TBJ JANUARY 2023
When in Drought
Demand and constraints on Texas’ water supplies.
Written by Russell Johnson and Lecelle Clarke
The laws that apply to water in Texas were established over a century ago, at a time when supplies were abundant and demand small.1 Texas recognizes and follows two distinctly different legal and regulatory principles, depending on whether the water is surface water or groundwater. Surface water (water in a water course) is owned by the state. The right to divert and use it for commercial purposes requires a permit issued by the state.2
Groundwater is owned by the landowner as part of the fee simple estate.3 The right is, like minerals, a vested right protected under the Constitution from uncompensated taking. The right is, as with minerals, the dominant estate.4 Under this absolute ownership rule of groundwater by the landowner or the Rule of Capture, with limited exceptions, the landowner can produce and use groundwater for a beneficial purpose without waste.5 In the 1950s, the state enacted legislation authorizing and creating “local” groundwater conservation districts to manage groundwater within their boundaries, and these districts now have broad authority to regulate groundwater production. Senate Bill 1 in 1997 and Senate Bill 2 in 2001 empowered districts to require permits and limit use, to protect both the resource and those already dependent on it. Subsequent legislation requires districts to adopt management plans, set goals intended to be achieved, and adopt rules to accomplish the goals.6
Both the surface water and groundwater regulations concentrate on protecting existing users and the resource. In the state’s water courses, very few unappropriated flows are available, and reservoirs designed to catch periodic excess flow take decades to fully permit and are vulnerable to drought. A new permit to divert surface water can only be granted if it will not adversely affect existing permit holders and is protective of environmental flows. Groundwater is subject to management by local groundwater conservation districts that are motivated to protect local use and reluctant to see water produced locally transported to support demand outside local boundaries.
It is within these constraints that increased demand and the delivery of water—from where it is to where it is needed—must be addressed.
Water Use Exempt From Regulation During Drought
Despite the different regulatory frameworks for surface and groundwater, both recognize users exempt from regulatory oversight. Landowners adjacent to surface water can divert and use surface water for domestic, livestock, and wildlife purposes without a permit or oversight, including the right to divert and impound up to 200 acre-feet of water for these purposes.7 Similarly, groundwater conservation districts cannot require a permit for domestic, livestock, and wildlife wells if less than 25,000 gallons per day can be produced.8 The absence of authority to limit use presents a challenge during drought conditions, but such concerns may be addressed by adopting statewide or local drought restrictions.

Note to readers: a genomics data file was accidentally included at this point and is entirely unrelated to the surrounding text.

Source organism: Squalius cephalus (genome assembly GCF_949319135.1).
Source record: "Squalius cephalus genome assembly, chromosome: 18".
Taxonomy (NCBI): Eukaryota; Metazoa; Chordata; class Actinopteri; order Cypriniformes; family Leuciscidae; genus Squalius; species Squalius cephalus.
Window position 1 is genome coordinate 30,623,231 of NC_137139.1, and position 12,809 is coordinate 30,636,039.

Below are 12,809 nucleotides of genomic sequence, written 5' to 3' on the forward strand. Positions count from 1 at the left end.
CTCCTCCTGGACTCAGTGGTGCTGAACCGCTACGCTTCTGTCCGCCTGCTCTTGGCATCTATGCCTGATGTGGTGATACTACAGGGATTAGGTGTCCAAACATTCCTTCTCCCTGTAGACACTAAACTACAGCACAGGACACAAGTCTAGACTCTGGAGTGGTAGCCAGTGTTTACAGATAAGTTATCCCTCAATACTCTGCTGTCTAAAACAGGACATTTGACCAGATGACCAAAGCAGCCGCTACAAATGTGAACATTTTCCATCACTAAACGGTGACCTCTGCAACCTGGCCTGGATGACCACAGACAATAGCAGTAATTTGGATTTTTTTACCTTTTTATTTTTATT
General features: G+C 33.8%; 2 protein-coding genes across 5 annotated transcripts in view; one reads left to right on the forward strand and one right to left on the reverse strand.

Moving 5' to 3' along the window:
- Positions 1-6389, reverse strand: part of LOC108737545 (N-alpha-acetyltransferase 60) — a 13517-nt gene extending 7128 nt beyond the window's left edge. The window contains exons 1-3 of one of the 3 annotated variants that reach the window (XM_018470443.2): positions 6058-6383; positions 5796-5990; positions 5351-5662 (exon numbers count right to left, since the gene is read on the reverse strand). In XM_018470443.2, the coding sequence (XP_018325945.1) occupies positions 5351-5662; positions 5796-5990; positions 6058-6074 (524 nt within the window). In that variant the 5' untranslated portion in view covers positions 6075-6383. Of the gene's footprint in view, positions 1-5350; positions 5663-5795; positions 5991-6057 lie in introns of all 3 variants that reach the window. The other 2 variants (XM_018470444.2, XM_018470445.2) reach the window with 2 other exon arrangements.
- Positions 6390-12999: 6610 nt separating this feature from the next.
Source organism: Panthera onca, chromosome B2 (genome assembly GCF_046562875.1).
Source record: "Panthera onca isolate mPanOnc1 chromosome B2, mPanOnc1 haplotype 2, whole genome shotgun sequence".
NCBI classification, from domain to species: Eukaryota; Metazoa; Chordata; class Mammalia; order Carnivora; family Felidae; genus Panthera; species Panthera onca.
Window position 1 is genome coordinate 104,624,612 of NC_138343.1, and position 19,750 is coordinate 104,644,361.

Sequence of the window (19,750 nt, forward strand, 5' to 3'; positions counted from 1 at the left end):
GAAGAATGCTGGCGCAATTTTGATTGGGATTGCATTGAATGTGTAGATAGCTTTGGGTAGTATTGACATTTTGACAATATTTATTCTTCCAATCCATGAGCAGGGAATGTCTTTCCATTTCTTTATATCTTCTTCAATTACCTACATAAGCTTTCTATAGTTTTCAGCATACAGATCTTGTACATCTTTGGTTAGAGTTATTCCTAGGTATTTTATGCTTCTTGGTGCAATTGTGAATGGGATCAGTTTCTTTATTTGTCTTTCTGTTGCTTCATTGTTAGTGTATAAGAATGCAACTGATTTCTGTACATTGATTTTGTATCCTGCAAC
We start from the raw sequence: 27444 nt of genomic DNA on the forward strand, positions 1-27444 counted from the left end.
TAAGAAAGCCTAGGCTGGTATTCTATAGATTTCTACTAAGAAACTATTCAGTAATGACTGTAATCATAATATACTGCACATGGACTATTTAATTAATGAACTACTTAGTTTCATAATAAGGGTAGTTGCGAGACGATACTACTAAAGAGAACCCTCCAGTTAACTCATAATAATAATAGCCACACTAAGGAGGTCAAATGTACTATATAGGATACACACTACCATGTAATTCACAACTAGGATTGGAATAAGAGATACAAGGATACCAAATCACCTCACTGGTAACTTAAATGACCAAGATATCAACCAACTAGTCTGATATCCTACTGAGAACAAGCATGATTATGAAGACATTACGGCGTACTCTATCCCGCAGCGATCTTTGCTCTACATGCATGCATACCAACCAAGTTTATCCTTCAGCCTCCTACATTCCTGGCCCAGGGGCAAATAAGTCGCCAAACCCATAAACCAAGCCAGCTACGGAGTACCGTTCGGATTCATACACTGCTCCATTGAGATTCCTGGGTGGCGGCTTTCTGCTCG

Drought and Surface Water
The Texas Commission on Environmental Quality, or TCEQ, the Public Utility Commission of Texas, or PUC, and public utilities all require drought management plans to address non-essential water use reduction during droughts, but enforcement is difficult and largely non-existent. Unfortunately, during drought shortages, surface water rights can be completely curtailed based on the priority date of the permit, without consideration of the importance of use. This means a senior water right can require the TCEQ to completely curtail junior rights upstream to protect the more senior downstream right. Many of the most senior rights in Texas rivers are near the coast, rendering most upstream rights vulnerable. During the drought in 2011, the TCEQ issued orders curtailing junior water rights in several river basins but exempted municipal and electric generation from the curtailment. This exemption was challenged, and the court ruled9 this exemption to be beyond the TCEQ’s authority and inconsistent with the law. Severe drought may thus threaten water permits, no matter how essential.
Drought and Groundwater
Limiting groundwater use during drought is the responsibility of groundwater conservation districts. Permit holders can be required to have plans to reduce demand during drought, but enforcement of the required reductions is challenging. Usage is generally regulated through the permit, which establishes annual production authorizations. Some groundwater conservation districts have adopted rules to administer these programs based upon monthly usage, and some even restrict outdoor usage, but enforcement is still difficult and mandated reductions present different challenges for different types of use. Industrial, commercial, and agricultural use cannot be easily reduced.